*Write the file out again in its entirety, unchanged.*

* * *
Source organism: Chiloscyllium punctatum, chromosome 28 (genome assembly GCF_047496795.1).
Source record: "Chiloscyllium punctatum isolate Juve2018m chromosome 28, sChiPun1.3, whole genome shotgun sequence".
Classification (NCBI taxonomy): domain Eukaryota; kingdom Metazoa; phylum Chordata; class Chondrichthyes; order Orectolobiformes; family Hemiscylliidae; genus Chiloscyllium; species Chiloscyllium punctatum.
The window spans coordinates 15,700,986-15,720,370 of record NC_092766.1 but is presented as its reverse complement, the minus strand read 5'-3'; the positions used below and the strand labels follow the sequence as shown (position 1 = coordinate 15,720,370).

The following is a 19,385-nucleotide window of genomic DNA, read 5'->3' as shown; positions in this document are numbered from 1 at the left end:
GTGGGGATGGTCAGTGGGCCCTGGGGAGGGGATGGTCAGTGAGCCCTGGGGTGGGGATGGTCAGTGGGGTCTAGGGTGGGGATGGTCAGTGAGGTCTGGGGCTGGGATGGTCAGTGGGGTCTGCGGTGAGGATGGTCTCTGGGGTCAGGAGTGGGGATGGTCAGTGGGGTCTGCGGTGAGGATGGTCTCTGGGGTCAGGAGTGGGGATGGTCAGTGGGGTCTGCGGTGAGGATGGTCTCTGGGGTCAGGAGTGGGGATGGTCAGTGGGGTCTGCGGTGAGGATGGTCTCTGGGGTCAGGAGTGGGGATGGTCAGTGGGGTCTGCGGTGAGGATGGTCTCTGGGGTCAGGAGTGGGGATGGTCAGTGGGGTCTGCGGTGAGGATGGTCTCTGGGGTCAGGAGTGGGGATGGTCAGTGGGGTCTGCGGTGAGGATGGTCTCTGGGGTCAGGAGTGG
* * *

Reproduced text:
Source organism: Chiloscyllium punctatum, chromosome 28 (genome assembly GCF_047496795.1).
Source record: "Chiloscyllium punctatum isolate Juve2018m chromosome 28, sChiPun1.3, whole genome shotgun sequence".
Classification (NCBI taxonomy): domain Eukaryota; kingdom Metazoa; phylum Chordata; class Chondrichthyes; order Orectolobiformes; family Hemiscylliidae; genus Chiloscyllium; species Chiloscyllium punctatum.
The window spans coordinates 15,700,986-15,720,370 of record NC_092766.1 but is presented as its reverse complement, the minus strand read 5'-3'; the positions used below and the strand labels follow the sequence as shown (position 1 = coordinate 15,720,370).

The following is a 19,385-nucleotide window of genomic DNA, read 5'->3' as shown; positions in this document are numbered from 1 at the left end:
GTGGGGATGGTCAGTGGGCCCTGGGGAGGGGATGGTCAGTGAGCCCTGGGGTGGGGATGGTCAGTGGGGTCTAGGGTGGGGATGGTCAGTGAGGTCTGGGGCTGGGATGGTCAGTGGGGTCTGCGGTGAGGATGGTCTCTGGGGTCAGGAGTGGGGATGGTCAGTGGGGTCTGCGGTGAGGATGGTCTCTGGGGTCAGGAGTGGGGATGGTCAGTGGGGTCTGCGGTGAGGATGGTCTCTGGGGTCAGGAGTGGGGATGGTCAGTGGGGTCTGCGGTGAGGATGGTCTCTGGGGTCAGGAGTGGGGATGGTCAGTGGGGTCTGCGGTGAGGATGGTCTCTGGGGTCAGGAGTGGGGATGGTCAGTGGGGTCTGCGGTGAGGATGGTCTCTGGGGTCAGGAGTGGGGATGGTCAGTGGGGTCTGCGGTGAGGATGGTCTCTGGGGTCAGGAGTGG